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Photos reveal paradise-like site for coal plant in Borneo

With the world’s eyes on the environmental catastrophe in the Gulf of Mexico, many are beginning to ponder the rightness of not just America’s, but the world’s dependence on fossil fuels. Yet large-scale fossil-fuel energy projects continue to march ahead, including one in the Malaysian state of Sabah on Borneo to build a 300 MW coal plant, which has come under fierce opposition from locals (already the project has been forced to move locations twice). The newest proposal will build the coal plant, as photos below reveal, on an undeveloped beach overlooking the Coral Triangle, one of the world’s most biodiverse marine environments, with transmission lines likely running through nearby pristine rainforest that are home to several endangered species, including orangutans and Bornean rhinos.

A group of NGOs that oppose the coal plant, known as Green SURF (Sabah Unite to Re-power the Future), warn that the plant will come with a host of environmental problems, including discharges of chlorine and sulfates into the ocean, sulfur dioxide emissions that could cause acid rain, thermal pollution, and the need for new transmission lines, infrastructure, and cargo to carry coal from mines south in Kalimantan. Green SURF has recently conducted an energy audit that showed Sabah has the capacity to develop cost-competitive power needs from a variety of other non-fossil fuel options, including palm oil biomass, solar, and hydrological.

To voice your opinion on the coal plant visit Green SURF. There are a number of campaigns, including a post card campaign, a petition, a Facebook group, and general information on Source Watch.

The proposed site for the coal plant, pictured here, sits on undeveloped pristine beach overlooking the Coral Triangle. With over 500 species of coral and 3,000 species of fish, the Coral Triangle is some of the most biodiverse waters in the world. Last year Malaysia signed a pact pledging to protect the Coral Triangle. Photo by: Wong Tack.

Coastal rainforest near the proposed site for the coal plant. Environmentalists fear that sulfur emissions from the plant could trigger acid rain damaging rainforests such as these. Photo by: Cede Prudente.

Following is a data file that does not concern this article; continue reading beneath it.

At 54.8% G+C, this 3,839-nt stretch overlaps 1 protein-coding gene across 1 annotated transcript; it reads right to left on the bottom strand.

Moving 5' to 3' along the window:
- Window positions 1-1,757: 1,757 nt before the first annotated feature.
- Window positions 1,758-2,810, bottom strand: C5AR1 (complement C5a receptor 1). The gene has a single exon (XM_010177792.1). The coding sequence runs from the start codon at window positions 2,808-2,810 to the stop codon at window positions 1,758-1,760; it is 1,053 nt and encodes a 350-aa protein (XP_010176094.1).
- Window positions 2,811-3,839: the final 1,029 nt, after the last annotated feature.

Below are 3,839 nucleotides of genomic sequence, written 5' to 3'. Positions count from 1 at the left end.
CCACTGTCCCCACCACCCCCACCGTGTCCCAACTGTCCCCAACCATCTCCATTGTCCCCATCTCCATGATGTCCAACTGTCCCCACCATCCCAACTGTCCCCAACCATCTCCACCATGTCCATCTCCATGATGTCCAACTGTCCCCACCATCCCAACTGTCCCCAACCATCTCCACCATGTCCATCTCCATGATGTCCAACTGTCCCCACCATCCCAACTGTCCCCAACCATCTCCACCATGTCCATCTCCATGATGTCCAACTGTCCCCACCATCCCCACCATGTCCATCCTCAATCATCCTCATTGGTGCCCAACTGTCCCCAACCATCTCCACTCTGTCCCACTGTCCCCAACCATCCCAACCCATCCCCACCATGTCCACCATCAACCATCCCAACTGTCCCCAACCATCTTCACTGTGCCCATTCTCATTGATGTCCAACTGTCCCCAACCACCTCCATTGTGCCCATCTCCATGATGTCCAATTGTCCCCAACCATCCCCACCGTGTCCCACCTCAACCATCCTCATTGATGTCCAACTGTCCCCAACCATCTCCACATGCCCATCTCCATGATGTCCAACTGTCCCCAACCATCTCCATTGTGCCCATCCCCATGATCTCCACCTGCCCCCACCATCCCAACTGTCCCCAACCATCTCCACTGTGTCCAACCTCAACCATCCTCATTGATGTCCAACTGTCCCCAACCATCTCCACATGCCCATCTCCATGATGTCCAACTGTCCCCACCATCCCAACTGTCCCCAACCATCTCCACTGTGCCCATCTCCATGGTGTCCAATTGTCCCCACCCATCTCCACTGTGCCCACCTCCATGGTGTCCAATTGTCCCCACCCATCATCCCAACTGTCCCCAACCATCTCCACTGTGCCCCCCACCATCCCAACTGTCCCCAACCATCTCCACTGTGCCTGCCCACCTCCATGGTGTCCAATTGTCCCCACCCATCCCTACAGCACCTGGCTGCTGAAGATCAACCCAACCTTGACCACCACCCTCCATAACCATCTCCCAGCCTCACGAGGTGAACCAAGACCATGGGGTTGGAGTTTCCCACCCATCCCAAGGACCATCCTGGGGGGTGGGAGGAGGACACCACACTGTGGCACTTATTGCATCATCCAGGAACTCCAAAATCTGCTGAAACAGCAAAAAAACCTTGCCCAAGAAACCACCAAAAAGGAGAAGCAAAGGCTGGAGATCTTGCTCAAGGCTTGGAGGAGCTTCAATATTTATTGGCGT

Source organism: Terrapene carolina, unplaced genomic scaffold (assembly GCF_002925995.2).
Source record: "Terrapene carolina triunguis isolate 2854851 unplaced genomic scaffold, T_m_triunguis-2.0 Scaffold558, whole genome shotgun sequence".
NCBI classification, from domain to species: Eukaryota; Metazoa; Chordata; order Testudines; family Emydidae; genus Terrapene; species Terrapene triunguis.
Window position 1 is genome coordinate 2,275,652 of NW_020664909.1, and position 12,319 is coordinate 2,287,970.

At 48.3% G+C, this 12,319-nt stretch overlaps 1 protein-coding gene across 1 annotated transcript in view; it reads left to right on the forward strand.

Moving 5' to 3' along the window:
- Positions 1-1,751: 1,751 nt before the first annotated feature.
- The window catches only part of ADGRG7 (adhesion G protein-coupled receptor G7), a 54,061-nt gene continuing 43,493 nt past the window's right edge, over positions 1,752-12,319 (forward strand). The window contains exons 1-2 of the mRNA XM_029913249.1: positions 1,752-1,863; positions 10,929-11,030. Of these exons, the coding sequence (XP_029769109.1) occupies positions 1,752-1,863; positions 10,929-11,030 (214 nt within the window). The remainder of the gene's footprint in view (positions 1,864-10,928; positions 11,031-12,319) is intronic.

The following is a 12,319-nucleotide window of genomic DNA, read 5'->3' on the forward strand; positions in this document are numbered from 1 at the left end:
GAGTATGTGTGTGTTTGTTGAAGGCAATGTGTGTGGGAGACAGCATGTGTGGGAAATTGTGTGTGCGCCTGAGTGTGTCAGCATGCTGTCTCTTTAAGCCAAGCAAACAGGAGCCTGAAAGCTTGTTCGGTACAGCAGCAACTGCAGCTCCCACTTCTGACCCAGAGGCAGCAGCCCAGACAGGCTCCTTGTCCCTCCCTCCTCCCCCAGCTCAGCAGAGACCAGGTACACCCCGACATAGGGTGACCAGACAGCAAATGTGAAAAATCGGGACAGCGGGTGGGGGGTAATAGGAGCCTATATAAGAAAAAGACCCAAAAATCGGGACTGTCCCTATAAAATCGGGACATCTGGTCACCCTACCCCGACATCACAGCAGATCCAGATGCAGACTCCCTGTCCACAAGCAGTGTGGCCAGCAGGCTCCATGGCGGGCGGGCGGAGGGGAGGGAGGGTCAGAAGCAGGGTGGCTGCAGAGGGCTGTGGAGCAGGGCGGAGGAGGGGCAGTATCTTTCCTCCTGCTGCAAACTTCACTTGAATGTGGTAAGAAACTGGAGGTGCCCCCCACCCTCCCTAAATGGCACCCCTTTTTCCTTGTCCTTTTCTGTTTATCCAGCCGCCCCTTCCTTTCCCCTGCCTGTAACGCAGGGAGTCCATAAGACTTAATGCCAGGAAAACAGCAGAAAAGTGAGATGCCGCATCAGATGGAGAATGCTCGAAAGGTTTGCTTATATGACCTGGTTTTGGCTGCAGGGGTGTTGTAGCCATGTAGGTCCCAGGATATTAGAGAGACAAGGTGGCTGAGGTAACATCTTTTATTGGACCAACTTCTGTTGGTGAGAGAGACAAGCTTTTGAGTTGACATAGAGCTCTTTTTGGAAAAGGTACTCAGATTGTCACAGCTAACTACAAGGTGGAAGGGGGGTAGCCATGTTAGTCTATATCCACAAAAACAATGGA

South of the proposed site, coastal communities in Semporna depend on good fishing waters for their livelihood. Environmentalists say that chlorine and sulfate waste from the coal plant would boost the likelihood of regional eutrophication and algal blooms, resulting in massive marine die-off. Photo by: Helen Brunt.

The rich and diverse marine life of Sabah not only supports local fishing, but draws tourism from around the world. Sabah has an international reputation as a ‘green state’, campaigners fear that a coal plant set on a pristine beach near primary rainforest will sully that image. Environmentalists say thermal heat from the coal plant could harm nearby coral reefs. Photo by: Borneo Dream.

Tun Sakaran Marine Park , made up of pristine islands and marine waters, lies off the coast of Semporna less than 100 kilometers from the coal plant. Photo by: Yee I-Lann.

Primary rainforest, incredible biodiversity, and a host of endangered species, Tabin Wildlife Reserve is one of the treasures of Borneo. Transmission lines for the coal plant may cut close to the reserve, in addition, acid rain could bring pollution to the fragile environment. Photo by: Cede Prudente.

Tabin Wildlife Reserves is home to one of the last remaining populations of the Sumatran Rhino, classified as Critically Endangered by the IUCN Red List. Only 250 individuals of this species—the world’s smallest rhino—survive. Photo by: Cede Prudente.

Tabin Wildlife Reserves is also home to the Bornean orangutan, currently listed as Endangered by the IUCN Red List. Orangutan populations in Sabah have dropped by 50 to 90 percent over the past few decades, largely due to habitat loss. Photo by: Jollence Lee.